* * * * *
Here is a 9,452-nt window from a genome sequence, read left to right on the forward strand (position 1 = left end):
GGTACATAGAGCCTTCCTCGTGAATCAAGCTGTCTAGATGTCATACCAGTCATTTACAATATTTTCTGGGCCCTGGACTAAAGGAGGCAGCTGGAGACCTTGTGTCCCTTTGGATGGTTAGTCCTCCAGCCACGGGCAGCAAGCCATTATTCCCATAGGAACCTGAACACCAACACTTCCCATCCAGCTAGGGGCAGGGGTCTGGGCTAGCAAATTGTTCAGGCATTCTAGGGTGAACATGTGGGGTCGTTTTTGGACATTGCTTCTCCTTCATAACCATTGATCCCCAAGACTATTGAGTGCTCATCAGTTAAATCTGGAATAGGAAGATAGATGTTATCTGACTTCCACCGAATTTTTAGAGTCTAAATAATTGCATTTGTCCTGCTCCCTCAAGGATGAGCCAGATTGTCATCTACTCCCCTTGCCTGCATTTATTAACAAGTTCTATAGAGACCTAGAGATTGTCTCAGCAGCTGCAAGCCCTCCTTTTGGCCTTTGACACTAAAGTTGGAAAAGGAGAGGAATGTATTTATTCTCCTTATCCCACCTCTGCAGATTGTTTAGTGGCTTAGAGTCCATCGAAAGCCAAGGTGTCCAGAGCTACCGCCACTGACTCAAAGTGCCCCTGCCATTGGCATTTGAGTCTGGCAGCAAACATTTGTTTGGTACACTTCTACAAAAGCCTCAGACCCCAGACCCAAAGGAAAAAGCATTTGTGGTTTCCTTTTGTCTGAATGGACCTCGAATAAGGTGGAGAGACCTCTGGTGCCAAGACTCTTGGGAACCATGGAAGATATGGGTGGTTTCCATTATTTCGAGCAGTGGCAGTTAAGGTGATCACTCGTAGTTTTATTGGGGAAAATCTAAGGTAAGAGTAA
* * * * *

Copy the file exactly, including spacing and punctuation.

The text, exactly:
Here is a 9,452-nt window from a genome sequence, read left to right on the forward strand (position 1 = left end):
GGTACATAGAGCCTTCCTCGTGAATCAAGCTGTCTAGATGTCATACCAGTCATTTACAATATTTTCTGGGCCCTGGACTAAAGGAGGCAGCTGGAGACCTTGTGTCCCTTTGGATGGTTAGTCCTCCAGCCACGGGCAGCAAGCCATTATTCCCATAGGAACCTGAACACCAACACTTCCCATCCAGCTAGGGGCAGGGGTCTGGGCTAGCAAATTGTTCAGGCATTCTAGGGTGAACATGTGGGGTCGTTTTTGGACATTGCTTCTCCTTCATAACCATTGATCCCCAAGACTATTGAGTGCTCATCAGTTAAATCTGGAATAGGAAGATAGATGTTATCTGACTTCCACCGAATTTTTAGAGTCTAAATAATTGCATTTGTCCTGCTCCCTCAAGGATGAGCCAGATTGTCATCTACTCCCCTTGCCTGCATTTATTAACAAGTTCTATAGAGACCTAGAGATTGTCTCAGCAGCTGCAAGCCCTCCTTTTGGCCTTTGACACTAAAGTTGGAAAAGGAGAGGAATGTATTTATTCTCCTTATCCCACCTCTGCAGATTGTTTAGTGGCTTAGAGTCCATCGAAAGCCAAGGTGTCCAGAGCTACCGCCACTGACTCAAAGTGCCCCTGCCATTGGCATTTGAGTCTGGCAGCAAACATTTGTTTGGTACACTTCTACAAAAGCCTCAGACCCCAGACCCAAAGGAAAAAGCATTTGTGGTTTCCTTTTGTCTGAATGGACCTCGAATAAGGTGGAGAGACCTCTGGTGCCAAGACTCTTGGGAACCATGGAAGATATGGGTGGTTTCCATTATTTCGAGCAGTGGCAGTTAAGGTGATCACTCGTAGTTTTATTGGGGAAAATCTAAGGTAAGAGTAA